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INFO::: Transitional Justice > Srebrenica > No Comment


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The NIN weekly, June 3, 2005 (excerpts)



The Genocidal Circle Completes


By Ljiljana Smajlovic


Eight non-governmental organizations from Belgrade requested the Serbian Assembly to adopt a declaration obliging the state of Serbia to acknowledge the judgments that have "clearly defined the character of the crime of genocide committed in Srebrenica," to "candidly address" the victims of the Srebrenica genocide and to "confess" that the "crime of genocide has been committed on our behalf." Local human rights activists (Natasa Kandic, Borka Pavicevic, Biljana Kovacevic-Vuco, Miljenko Dereta and others) enjoy international support: the International Helsinki Federation, under the auspices of which acts the local Helsinki Committee for Human Rights - has teamed up with their request.

The IHF's message of support to its Belgrade colleagues overstepped the cautiously worded domestic "Declaration on the State of Serbia's Obligation To Undertake All Measures Aimed at Protecting the Rights of the Victims of War Crimes, Particularly the Rights of the Victims of the Srebrenica Genocide." The document that mostly revokes generally recognized principles and values of the protection of human rights and freedoms ends up by demanding moral confession that the crime "has been committed on our behalf." The IHF wants the Serbian authorities (actually, "Prime Minister Kostunica, the President of the Parliament and other representatives of the government") to confess to domestic and international publics that "Serb forces" have committed the Srebrenica genocide and, in this context, to apologize to the families of the victims. The IHF explicitly quotes the "Serb forces" that have committed the genocide in Srebrenica: the Yugoslav People's Army (JNA), the Yugoslav Army (VJ), the Bosnian Serb Army (VRS), local Territorial Defence (TO) units, local and Serbian Ministry of Internal Affairs (MUP) police units and paramilitary groups.

It is common knowledge that The Hague tribunal has already ruled one case of genocide: General Radoslav Krstic has been sentenced for aiding and abetting genocide in Srebrenica. The ex-Yugoslav president, Slobodan Milosevic, is also charged with genocide. Of course, it's nowhere near proving that units of the VJ or MUP have taken part in genocide, as claimed by the IHF. On the contrary. This is where the prosecution wages its major battle, while international legal experts who have spoken their mind on the issue, have expressed serious doubts about the strength of the evidence presented so far in The Hague when it came to Milosevic's personal involvement in the Srebrenica crime, let alone that of VJ or MUP troops. As it seems, the prosecution now hopes and prays that the tape they have apparently just acquired through Ms. Natasa Kandic's Center would prove that one MUP unit has been involved in the Srebrenica massacre.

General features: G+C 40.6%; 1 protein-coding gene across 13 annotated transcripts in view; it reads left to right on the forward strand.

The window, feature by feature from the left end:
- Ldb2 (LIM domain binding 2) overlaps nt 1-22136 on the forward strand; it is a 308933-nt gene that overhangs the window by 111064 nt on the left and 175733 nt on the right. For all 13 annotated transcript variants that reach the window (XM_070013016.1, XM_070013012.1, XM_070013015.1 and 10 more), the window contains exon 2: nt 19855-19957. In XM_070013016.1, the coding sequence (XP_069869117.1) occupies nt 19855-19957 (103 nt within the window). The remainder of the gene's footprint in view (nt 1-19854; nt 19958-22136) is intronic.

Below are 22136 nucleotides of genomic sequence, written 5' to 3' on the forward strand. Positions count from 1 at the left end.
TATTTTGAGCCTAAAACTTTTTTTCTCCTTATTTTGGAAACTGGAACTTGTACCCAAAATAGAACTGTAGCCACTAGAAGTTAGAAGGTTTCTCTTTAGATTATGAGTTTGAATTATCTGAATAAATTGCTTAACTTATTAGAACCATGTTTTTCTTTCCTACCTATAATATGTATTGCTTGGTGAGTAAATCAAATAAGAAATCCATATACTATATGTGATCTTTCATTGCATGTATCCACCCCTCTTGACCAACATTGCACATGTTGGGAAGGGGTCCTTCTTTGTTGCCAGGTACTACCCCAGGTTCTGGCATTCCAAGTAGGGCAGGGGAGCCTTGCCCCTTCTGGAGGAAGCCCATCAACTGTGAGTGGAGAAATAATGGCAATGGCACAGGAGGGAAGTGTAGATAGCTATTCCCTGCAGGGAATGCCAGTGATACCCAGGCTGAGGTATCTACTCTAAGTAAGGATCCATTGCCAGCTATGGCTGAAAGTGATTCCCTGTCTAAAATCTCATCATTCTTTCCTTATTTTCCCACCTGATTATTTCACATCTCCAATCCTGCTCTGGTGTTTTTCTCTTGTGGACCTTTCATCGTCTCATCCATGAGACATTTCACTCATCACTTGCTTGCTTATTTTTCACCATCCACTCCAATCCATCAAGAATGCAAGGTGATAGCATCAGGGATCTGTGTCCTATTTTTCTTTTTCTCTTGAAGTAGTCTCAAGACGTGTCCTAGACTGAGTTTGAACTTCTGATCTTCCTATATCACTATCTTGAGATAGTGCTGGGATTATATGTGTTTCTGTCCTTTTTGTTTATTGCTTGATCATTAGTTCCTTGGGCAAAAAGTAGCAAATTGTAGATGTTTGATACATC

The prosecution claims that that the tape shows members of the "Scorpion" unit that was allegedly under the control of the Serbian MUP.

Regardless of whether or not the tape will be proved authentic, it is already evident that the declaration on Srebrenica, put forth by eight non-governmental organizations, stands poor chances to be adopted by the Serbian Assembly. The very fact that MPs from the Democratic Party's (DS) list, Natasa Micic and Zarko Korac, have set their heart on this task is a kind of anti-propaganda ("They've only omitted Carla del Ponte," commented Ivica Dacic) of the document the DS vice-president, Dusan Petrovic, had not even set his eyes on (though, like most citizens, he deems it "necessary that Serbia faces up the past.").

Being proposed by the organizations that always join hands in the defense Vladimir Popovic and Cedomir Jovanovic, the declaration will probably have even smaller chances before the Serbian Assembly. The European Movement that has recently gave a helping hand to Biljana Kovacevic-Vuco and Vladimir Popovic's joint project against Aleksandar Tijanic also backed up these organizations.